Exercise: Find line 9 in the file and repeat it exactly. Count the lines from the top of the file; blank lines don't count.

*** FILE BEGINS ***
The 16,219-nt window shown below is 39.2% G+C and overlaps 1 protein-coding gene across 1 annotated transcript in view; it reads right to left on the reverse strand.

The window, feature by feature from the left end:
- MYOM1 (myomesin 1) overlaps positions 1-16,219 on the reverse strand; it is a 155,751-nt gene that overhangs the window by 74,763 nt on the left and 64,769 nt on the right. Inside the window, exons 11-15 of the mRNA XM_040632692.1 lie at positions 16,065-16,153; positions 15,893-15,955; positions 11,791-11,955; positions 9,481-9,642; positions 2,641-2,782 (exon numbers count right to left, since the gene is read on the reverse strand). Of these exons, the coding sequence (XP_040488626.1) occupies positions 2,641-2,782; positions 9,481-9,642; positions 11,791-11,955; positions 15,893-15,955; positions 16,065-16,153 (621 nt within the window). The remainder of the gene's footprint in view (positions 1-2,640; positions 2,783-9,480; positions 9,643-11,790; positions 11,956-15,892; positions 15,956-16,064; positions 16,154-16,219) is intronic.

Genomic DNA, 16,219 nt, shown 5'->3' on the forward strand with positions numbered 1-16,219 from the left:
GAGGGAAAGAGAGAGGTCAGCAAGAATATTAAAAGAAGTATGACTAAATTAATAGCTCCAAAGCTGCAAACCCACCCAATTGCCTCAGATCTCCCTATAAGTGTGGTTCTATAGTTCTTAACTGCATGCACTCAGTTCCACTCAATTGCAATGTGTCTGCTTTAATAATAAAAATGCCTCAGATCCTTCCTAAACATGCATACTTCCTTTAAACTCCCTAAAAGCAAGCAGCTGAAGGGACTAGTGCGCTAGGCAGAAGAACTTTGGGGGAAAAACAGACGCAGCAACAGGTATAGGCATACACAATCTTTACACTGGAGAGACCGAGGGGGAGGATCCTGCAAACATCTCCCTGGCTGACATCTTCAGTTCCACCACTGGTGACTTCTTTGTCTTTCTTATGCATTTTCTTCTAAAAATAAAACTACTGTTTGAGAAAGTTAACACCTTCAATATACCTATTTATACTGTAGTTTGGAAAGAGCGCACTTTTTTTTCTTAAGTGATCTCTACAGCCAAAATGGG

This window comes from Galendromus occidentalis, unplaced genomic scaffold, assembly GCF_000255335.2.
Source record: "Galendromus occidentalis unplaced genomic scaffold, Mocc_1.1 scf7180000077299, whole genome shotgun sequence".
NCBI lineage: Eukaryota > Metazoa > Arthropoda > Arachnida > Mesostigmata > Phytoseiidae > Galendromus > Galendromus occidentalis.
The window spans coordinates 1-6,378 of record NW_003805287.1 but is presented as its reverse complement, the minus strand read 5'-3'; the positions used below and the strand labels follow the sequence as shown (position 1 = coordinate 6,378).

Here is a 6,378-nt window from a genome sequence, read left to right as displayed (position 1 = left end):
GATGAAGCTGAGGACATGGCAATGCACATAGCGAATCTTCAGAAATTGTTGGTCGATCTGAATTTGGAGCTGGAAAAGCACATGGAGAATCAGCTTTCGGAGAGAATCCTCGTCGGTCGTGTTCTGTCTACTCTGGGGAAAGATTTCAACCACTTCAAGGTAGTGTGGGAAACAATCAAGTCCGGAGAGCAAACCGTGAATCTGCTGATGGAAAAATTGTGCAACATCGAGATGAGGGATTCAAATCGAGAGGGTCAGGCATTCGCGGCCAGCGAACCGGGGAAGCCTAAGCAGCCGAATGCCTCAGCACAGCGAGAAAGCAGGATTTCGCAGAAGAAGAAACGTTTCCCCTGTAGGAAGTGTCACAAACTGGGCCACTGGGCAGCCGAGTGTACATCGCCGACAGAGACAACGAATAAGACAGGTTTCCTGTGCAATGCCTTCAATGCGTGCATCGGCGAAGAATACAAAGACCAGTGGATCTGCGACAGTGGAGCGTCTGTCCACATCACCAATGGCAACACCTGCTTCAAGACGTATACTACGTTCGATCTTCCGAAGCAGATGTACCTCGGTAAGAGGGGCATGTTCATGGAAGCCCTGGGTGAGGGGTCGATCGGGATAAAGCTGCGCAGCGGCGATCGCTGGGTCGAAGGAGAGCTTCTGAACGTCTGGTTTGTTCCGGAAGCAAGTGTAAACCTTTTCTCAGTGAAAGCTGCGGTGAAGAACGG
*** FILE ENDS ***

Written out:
The window spans coordinates 1-6,378 of record NW_003805287.1 but is presented as its reverse complement, the minus strand read 5'-3'; the positions used below and the strand labels follow the sequence as shown (position 1 = coordinate 6,378).